• Jan 24, 2011
    Throughout 2010 the government of President Ernest Bai Koroma made meaningful progress in addressing endemic corruption and improving access to justice and key economic rights, notably health care and education. Endemic public and private corruption has for decades undermined development, and was one of the major factors underpinning the 11-year armed conflict that ended in 2002.
  • Jan 20, 2010
    Throughout 2009 the government of President Ernest Bai Koroma made notable progress in addressing endemic corruption and weak rule of law, thus distancing Sierra Leone further from the issues that gave rise to its 11-year armed conflict that ended in 2002. However persistent weaknesses within the police and judiciary, and several risk factors—notably the global economic crisis, high unemployment, and growing insecurity in neighboring Guinea— illuminated the fragility of these gains.
  • Jan 14, 2009
    The government of President Ernest Bai Koroma, elected in 2007, made concerted efforts to address the issues which gave rise to the brutal 11-year armed conflict that ended in 2002—rampant corruption, gross public financial mismanagement, inadequate distribution of the country’s natural resources, and weak rule of law. However, resistance to the reform agenda from some influential members of government threatened these efforts. Meanwhile, serious deficiencies in the police and judiciary continue to undermine fundamental human rights.
  • Feb 5, 2008
    Sierra Leone is making some political progress as the country begins to put behind it the legacy of the 11-year civil war that ended in 2002, but still faces fundamental challenges to ensuring the consolidation of respect for human rights. Despite hundreds of millions of dollars of development aid, rampant corruption and gross public financial mismanagement persist, along with major deficiencies in the justice system.
  • Jan 30, 2006
    While the end of Sierra Leone’s brutal armed conflict in 2002 brought an end to the gross violations of human rights that characterized the eleven-year armed conflict, there is growing recognition by the international community and Sierra Leonean civil society that the government has done little to address the issues that gave rise to the conflict—endemic corruption, weak rule of law, and the inequitable distribution of the country’s vast natural resources. The government’s refusal to do more to address crushing poverty in the face of high unemployment among young adults and continuing insecurity within the sub-region renders Sierra Leone vulnerable to future instability. 2005 also saw a rise in attacks against the Sierra Leonean press. Persistent inadequacies in the police and judiciary continue to undermine improvements in implementing the rule of law in Sierra Leone. However, through the efforts of the United Nations-mandated Special Court for Sierra Leone, significant progress continues to be made in achieving accountability for war crimes committed during the war. Meanwhile, the government was resistant to implementing key recommendations made by Sierra Leone’s Truth and Reconciliation Commission and has yet to appoint commissioners to the National Human Rights Commission, established by parliament in 2004.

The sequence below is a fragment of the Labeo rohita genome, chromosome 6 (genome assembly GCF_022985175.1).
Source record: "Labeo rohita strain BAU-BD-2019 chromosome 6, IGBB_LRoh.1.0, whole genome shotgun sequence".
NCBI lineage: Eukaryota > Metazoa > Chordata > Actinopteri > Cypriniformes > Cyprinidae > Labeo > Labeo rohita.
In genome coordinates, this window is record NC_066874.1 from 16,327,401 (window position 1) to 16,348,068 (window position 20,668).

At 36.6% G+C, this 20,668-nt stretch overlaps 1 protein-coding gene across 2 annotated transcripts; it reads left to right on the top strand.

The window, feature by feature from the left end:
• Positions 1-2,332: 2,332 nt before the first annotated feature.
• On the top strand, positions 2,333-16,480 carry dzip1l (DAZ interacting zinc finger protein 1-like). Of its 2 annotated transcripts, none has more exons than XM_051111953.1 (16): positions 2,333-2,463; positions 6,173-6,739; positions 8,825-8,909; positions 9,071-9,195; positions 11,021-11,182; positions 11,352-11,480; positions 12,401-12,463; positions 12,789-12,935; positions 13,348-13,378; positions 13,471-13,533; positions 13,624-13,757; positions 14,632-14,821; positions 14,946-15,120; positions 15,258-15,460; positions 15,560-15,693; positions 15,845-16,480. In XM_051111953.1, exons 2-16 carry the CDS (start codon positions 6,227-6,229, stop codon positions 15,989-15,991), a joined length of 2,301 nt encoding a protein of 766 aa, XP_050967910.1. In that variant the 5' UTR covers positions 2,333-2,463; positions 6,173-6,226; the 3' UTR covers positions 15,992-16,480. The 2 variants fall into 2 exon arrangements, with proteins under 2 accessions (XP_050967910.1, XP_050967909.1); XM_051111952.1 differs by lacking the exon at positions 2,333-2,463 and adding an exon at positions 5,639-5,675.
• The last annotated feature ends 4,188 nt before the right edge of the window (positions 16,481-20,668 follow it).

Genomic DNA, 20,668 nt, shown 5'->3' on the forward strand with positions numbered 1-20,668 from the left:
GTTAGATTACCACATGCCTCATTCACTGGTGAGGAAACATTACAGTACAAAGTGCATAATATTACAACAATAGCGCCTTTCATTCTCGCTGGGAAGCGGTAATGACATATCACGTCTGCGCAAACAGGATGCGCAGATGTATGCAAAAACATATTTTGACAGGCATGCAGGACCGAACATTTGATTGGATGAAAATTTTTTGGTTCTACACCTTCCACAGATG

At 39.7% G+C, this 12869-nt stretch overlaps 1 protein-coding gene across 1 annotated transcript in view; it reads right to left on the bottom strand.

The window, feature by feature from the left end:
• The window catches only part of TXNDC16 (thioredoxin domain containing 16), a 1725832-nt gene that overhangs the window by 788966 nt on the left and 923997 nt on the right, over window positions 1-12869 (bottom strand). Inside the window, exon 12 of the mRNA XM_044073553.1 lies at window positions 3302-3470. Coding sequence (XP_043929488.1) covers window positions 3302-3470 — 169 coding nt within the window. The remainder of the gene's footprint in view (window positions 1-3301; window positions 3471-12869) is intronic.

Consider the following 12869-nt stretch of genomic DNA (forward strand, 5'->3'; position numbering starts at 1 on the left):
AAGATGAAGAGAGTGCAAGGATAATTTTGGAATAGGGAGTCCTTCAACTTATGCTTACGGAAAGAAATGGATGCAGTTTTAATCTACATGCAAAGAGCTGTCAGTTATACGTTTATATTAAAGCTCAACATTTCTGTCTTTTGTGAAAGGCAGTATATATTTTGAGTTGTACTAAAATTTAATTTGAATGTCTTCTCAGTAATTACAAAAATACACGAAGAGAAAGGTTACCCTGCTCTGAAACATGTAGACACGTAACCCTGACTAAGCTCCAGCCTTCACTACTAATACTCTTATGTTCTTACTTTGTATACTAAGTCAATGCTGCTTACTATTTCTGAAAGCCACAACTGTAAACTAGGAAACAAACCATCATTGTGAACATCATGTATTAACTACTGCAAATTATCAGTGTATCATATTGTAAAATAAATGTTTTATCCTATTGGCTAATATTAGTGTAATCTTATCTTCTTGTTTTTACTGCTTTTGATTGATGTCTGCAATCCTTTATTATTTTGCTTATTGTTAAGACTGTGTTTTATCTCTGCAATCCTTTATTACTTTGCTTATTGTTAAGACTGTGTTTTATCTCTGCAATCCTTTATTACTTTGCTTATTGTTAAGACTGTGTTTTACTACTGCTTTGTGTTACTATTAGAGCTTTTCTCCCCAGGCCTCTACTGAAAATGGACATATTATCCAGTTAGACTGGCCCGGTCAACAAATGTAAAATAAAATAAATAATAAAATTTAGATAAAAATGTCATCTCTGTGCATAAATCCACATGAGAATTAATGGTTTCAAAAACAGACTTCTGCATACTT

• Jan 30, 2005

    The human rights situation has vastly improved since Sierra Leone’s devastating civil war was officially declared over in January 2002. However, implementation of the rule of law remains weak and questions remain about the government’s willingness to guarantee economic, social, and cultural rights. The mismanagement and corruption of public funds, coupled with high unemployment among young adults, a drastic increase in basic commodity prices, and continued insecurity within the sub-region, render Sierra Leone vulnerable to future instability.

    Sierra Leone's civil war was characterized by egregious human rights abuses on all sides but especially by rebel forces. A confluence of factors helped end the war, including the deployment of a 17,000-member United Nations (U.N.) peacekeeping force known as UNAMSIL, a U.N. arms embargo against neighboring Liberia, and the commitment of British troops to stop a rebel advance against the capital, Freetown, in 2000. Despite the disarmament of some 47,000 combatants, and the successful completion of presidential and parliamentary elections in 2002 and local elections in 2004, the deep rooted issues that gave rise to the conflict—endemic corruption, weak rule of law, crushing poverty, and the inequitable distribution of the country's vast natural resources—remain largely unaddressed by the government.